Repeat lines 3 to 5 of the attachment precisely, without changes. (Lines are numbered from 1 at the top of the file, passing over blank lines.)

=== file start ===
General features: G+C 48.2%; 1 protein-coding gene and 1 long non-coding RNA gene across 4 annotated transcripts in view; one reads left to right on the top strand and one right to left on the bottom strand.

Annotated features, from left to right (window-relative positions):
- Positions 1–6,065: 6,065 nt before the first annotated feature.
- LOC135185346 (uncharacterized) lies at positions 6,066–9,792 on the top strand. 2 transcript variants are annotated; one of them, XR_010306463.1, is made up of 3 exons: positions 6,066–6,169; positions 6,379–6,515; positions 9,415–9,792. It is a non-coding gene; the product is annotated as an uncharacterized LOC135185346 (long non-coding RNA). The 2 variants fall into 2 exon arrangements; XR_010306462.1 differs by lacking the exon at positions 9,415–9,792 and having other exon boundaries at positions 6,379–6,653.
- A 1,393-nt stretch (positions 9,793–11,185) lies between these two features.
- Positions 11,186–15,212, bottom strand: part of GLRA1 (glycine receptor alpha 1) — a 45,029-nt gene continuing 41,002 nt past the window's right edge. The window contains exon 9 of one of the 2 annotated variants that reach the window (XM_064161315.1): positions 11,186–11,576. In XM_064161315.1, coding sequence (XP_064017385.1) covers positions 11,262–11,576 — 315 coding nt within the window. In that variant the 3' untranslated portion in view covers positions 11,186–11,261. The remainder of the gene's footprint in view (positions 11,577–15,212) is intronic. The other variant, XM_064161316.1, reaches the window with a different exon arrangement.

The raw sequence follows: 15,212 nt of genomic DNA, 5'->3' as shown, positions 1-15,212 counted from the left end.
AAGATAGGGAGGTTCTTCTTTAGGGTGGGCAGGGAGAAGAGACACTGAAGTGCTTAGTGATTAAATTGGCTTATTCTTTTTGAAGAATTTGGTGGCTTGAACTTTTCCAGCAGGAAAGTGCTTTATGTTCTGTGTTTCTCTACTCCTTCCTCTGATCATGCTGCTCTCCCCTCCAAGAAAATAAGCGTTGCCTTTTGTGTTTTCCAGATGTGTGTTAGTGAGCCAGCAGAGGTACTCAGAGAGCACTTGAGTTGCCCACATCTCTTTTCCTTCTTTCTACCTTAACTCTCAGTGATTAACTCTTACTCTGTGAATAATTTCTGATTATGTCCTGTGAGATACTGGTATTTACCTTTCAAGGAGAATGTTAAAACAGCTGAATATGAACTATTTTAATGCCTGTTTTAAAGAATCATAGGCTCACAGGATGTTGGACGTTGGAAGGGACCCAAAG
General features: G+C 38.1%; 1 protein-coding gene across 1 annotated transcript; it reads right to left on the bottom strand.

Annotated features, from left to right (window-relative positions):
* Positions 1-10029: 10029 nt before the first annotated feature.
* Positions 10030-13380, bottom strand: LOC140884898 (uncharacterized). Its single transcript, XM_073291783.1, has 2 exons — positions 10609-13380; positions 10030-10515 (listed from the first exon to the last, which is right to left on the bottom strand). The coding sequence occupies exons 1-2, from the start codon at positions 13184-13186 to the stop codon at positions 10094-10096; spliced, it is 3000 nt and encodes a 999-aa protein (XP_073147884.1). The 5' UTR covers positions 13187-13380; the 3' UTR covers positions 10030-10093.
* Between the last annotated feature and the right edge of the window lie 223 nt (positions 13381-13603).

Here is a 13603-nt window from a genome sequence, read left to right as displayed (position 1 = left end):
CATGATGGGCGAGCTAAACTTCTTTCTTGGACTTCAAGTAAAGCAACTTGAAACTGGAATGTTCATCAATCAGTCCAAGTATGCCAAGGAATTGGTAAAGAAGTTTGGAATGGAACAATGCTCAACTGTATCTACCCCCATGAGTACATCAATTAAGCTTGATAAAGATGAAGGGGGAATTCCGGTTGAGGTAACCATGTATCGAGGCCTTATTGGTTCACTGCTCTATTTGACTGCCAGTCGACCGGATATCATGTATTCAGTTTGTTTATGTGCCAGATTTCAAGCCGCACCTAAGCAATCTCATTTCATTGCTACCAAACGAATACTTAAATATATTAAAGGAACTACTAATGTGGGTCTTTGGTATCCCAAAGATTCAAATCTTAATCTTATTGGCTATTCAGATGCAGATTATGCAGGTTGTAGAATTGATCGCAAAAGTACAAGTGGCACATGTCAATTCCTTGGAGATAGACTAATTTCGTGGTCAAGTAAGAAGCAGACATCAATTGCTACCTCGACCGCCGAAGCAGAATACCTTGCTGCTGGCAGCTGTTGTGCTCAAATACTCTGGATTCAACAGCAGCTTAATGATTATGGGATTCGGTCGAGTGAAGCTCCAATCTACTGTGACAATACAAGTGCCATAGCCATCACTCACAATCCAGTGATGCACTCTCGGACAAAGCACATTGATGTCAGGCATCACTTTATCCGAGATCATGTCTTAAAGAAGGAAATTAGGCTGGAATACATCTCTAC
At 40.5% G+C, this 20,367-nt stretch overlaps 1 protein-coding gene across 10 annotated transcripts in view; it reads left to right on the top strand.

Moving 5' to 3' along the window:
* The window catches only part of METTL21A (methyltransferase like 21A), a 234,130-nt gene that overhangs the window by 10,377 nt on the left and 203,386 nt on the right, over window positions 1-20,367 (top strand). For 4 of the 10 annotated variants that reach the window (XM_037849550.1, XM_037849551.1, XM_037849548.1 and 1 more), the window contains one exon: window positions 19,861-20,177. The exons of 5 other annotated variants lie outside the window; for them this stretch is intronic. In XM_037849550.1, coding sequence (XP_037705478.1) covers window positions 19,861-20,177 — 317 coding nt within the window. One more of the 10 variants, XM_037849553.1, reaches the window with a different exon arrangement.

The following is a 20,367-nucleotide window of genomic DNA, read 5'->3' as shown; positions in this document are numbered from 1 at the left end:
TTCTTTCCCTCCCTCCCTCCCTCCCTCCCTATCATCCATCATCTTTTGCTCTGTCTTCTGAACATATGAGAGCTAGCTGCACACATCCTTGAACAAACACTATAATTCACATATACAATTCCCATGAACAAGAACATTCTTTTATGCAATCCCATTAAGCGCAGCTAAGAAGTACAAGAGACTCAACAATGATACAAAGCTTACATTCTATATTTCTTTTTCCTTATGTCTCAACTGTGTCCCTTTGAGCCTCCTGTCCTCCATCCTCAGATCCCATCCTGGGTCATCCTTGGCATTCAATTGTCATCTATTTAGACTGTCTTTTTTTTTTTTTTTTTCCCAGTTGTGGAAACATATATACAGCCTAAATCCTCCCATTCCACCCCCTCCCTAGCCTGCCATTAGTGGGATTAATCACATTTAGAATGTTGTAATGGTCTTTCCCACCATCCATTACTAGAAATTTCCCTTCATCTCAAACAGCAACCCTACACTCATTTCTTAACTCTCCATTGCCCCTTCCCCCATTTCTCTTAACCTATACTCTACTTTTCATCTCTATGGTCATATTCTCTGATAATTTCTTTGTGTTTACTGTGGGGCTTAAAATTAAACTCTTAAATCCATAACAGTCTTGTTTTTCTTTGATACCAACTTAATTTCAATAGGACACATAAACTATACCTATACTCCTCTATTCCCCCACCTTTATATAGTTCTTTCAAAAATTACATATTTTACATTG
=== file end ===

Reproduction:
- Positions 1–6,065: 6,065 nt before the first annotated feature.
- LOC135185346 (uncharacterized) lies at positions 6,066–9,792 on the top strand. 2 transcript variants are annotated; one of them, XR_010306463.1, is made up of 3 exons: positions 6,066–6,169; positions 6,379–6,515; positions 9,415–9,792. It is a non-coding gene; the product is annotated as an uncharacterized LOC135185346 (long non-coding RNA). The 2 variants fall into 2 exon arrangements; XR_010306462.1 differs by lacking the exon at positions 9,415–9,792 and having other exon boundaries at positions 6,379–6,653.
- A 1,393-nt stretch (positions 9,793–11,185) lies between these two features.